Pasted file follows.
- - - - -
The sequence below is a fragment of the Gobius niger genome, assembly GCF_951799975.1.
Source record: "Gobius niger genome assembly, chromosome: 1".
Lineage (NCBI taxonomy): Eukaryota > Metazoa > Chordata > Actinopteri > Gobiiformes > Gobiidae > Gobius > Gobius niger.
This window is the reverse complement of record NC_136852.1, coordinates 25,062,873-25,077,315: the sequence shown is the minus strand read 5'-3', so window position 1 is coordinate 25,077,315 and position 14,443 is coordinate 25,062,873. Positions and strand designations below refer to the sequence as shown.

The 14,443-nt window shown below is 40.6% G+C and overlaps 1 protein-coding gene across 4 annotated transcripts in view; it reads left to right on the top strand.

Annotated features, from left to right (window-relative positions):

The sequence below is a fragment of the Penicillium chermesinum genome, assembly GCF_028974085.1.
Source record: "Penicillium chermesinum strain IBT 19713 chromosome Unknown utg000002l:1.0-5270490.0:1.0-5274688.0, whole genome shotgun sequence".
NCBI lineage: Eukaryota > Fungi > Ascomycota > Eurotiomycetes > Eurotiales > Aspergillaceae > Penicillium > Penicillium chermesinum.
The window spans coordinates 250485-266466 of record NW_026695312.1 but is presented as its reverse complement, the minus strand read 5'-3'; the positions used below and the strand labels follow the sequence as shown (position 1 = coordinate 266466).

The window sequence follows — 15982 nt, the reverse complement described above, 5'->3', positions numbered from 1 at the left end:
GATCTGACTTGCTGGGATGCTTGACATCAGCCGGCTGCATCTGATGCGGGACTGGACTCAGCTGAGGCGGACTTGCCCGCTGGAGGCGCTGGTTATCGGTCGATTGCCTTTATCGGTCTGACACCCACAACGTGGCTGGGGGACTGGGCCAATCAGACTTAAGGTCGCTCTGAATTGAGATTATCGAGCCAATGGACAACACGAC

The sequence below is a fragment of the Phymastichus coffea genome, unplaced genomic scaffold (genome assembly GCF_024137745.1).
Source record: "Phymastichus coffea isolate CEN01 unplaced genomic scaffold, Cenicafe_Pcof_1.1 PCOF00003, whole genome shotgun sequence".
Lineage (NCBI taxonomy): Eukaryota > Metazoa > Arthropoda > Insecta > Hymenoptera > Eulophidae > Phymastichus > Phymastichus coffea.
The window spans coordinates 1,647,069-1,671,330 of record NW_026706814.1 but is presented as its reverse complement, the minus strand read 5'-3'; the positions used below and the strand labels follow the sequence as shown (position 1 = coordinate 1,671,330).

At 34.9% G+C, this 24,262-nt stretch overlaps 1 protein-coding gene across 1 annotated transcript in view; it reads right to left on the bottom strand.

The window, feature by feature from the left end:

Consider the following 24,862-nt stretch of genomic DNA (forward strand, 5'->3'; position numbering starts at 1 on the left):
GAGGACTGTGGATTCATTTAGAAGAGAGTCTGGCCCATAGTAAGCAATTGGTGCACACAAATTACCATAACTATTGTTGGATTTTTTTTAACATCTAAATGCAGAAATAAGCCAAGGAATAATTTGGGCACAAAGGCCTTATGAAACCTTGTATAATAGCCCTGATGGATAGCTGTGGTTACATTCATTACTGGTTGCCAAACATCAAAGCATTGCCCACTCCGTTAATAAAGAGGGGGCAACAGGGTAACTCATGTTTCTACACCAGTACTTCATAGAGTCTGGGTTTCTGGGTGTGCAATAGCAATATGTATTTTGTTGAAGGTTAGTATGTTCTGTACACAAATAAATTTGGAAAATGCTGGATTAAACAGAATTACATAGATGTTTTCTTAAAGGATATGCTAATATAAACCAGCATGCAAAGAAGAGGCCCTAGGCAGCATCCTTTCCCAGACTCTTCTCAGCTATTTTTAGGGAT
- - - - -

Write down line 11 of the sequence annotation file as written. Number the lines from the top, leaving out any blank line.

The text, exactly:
The window sequence follows — 15982 nt, the reverse complement described above, 5'->3', positions numbered from 1 at the left end: